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Toy Story Review

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    Toy Story Review

    A real game changer

    It’s incredible to think that Toy Story will be 17 years old in November but we’re still feeling its impact even now as countless computer animated movies are churned out each year. At the time of its production though, it was considered something of a risk and it took the combined efforts of John Lasseter, Jeffery Katzenberg and the late Steve Jobs to get it made. Of course, it was so successful that these days children think the first man on the Moon was Buzz Aldrin, a fact that probably pleases old Buzz no end.

    Toy Story’s director was John Lasseter, who originally started out as a traditional animator at Disney, until he saw a sneak preview of the light cycle chase from Tron. He was impressed by what he saw and felt computers could also be used as a tool in traditional animation, especially as an effective way of creating three dimensional backgrounds. Lasseter decided to create a short test film based on a scene from the book Where the Wild Things Are, in which traditionally animated characters interacted with a computer generated environment. However Disney didn’t share Lasseter’s enthusiasm for computer animation and promptly fired him.

    Thanks to the connections Lasseter had made whilst researching computer animation at Disney, he became friends with Ed Catmull who had set up the Lucasfilm Computer Graphics Group. Lasseter joined the group as an 'Interface Designer' because Catmull was not allowed to hire animators but they soon began to create some fully computer animated shorts. Thanks to George Lucas’s financially crippling divorce, in 1986 he was forced to sell Computer Graphics Group to none other than Steve Jobs, fresh from being kicked out of Apple. Jobs initially was interested in producing high end computer hardware with the newly created Pixar and ironically Disney bought a Pixar Image Computer for their CAPS programme. This, at the time, secretive programme was designed to computerise the animation and post-production processes of traditional cell animation, just as Lasseter had tried to do years earlier.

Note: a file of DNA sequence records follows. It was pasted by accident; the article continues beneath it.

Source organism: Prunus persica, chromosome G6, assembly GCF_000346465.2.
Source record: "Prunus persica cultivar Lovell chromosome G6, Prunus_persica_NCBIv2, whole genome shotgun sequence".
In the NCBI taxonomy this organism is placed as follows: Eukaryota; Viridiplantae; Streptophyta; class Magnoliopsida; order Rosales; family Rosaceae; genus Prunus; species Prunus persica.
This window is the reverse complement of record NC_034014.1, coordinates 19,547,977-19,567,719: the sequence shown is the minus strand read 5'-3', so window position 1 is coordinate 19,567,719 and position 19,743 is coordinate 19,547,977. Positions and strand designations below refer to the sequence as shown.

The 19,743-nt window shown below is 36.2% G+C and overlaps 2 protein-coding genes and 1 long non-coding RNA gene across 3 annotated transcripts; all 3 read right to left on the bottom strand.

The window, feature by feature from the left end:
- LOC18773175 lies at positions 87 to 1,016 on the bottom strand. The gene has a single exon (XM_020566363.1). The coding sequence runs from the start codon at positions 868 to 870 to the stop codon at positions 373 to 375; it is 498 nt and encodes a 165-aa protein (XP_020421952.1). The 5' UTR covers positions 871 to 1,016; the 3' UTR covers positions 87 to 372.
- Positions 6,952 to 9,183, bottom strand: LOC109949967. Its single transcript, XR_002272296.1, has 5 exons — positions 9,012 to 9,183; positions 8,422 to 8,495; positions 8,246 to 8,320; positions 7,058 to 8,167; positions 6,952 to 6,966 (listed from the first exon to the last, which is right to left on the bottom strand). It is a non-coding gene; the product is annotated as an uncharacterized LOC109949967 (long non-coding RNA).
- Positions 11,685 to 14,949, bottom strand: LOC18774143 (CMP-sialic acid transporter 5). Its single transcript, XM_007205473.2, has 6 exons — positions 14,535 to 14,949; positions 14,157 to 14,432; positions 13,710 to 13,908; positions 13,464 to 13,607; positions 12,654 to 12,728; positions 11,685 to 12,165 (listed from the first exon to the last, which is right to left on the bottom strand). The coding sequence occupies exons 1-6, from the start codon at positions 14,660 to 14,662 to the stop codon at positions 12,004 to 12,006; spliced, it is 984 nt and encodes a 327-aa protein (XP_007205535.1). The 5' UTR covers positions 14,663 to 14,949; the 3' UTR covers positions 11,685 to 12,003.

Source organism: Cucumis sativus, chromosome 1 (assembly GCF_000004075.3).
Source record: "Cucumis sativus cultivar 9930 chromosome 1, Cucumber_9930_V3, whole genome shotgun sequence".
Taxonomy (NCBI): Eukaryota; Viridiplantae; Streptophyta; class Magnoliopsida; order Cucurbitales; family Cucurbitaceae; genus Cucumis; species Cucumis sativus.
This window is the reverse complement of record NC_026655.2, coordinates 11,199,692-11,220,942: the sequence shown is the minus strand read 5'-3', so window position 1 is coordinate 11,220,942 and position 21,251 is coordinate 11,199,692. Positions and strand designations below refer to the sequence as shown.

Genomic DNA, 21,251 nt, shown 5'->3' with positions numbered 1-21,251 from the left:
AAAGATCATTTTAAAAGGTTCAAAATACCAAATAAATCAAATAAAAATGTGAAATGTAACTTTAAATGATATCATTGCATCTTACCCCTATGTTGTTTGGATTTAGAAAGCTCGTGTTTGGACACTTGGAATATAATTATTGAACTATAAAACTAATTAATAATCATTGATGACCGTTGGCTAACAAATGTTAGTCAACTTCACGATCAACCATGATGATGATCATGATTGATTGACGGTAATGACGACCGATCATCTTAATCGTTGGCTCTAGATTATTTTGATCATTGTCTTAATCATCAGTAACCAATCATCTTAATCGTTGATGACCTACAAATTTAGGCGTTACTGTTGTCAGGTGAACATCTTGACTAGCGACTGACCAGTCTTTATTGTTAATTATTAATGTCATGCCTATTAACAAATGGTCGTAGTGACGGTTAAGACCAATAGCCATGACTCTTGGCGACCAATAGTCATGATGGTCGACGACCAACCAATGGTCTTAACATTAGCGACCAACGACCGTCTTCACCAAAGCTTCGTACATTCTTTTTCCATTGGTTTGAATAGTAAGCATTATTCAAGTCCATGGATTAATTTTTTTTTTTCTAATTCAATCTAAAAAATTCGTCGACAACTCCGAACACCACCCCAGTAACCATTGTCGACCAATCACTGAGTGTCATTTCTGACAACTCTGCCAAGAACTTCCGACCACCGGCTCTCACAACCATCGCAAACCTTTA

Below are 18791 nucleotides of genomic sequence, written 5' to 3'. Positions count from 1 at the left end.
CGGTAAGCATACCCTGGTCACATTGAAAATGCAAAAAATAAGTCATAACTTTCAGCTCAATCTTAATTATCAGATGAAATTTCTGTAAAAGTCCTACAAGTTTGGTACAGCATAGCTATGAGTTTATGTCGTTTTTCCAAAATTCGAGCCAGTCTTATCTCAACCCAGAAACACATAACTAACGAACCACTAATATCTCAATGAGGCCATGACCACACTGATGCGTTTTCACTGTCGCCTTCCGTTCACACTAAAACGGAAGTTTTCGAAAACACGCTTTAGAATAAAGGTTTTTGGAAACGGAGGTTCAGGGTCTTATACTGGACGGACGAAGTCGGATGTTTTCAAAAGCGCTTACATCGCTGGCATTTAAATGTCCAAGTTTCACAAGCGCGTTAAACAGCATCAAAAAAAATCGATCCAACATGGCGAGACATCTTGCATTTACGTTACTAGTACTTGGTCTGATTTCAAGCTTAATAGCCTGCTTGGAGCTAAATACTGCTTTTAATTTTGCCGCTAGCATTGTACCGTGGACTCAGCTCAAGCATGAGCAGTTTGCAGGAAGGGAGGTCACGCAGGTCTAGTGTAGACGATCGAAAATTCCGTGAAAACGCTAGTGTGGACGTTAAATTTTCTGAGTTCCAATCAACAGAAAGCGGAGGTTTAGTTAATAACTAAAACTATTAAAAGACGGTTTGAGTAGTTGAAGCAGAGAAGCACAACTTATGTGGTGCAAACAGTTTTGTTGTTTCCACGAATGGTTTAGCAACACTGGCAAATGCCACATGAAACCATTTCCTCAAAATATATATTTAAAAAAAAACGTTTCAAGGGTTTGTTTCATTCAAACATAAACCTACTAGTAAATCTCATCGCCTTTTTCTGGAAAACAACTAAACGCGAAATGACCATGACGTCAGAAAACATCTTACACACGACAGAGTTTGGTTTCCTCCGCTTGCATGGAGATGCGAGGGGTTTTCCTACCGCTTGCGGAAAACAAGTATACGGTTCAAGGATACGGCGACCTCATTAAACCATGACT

The Image Computer never sold well but Lasseter had been using it to create computer animated shorts to show off the hardware’s capability. Jeffery Katzenberg could see the potential of a computer animated feature, so a deal was struck with Disney, who agreed to fund and distribute three animated features from Pixar, the first of which was Toy Story. It took four years for Pixar to produce Toy Story and the company’s finances were dangerously stretched before the film’s release. To everyone’s surprise and relief the film was a massive hit, taking $361 million worldwide and the rest, as they say, is history.

    The film changed animation almost overnight, proving to have the same kind of cultural impact that Snow White had sixty years earlier. The other studios, including Disney themselves, rushed to produce their own computer generated features and traditional cell animation began to fall by the wayside. In fact, within ten years, almost no one was making traditional cell animation and even Disney had shut their cell animation department. In 2006 when Disney bought Pixar, John Lasseter returned to the studio that had fired him, only this time he was Chief Creative Officer of both Disney Animation and Pixar. To Lasseter’s credit, one of the first things he did was reinstate the cell animation department pointing out, quite rightly, that it isn’t the style of animation that counts but the story.